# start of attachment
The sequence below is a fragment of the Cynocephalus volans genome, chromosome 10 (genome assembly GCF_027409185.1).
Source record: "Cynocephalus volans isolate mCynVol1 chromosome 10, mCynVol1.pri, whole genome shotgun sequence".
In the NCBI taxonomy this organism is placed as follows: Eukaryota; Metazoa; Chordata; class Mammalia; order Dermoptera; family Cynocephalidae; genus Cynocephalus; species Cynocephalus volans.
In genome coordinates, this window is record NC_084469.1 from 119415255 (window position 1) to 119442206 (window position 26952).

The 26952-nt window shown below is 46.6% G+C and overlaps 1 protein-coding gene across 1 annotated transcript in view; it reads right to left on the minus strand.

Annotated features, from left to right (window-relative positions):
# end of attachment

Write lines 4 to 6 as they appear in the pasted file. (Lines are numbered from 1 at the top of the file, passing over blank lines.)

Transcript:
In genome coordinates, this window is record NC_084469.1 from 119415255 (window position 1) to 119442206 (window position 26952).

The 26952-nt window shown below is 46.6% G+C and overlaps 1 protein-coding gene across 1 annotated transcript in view; it reads right to left on the minus strand.

Annotated features, from left to right (window-relative positions):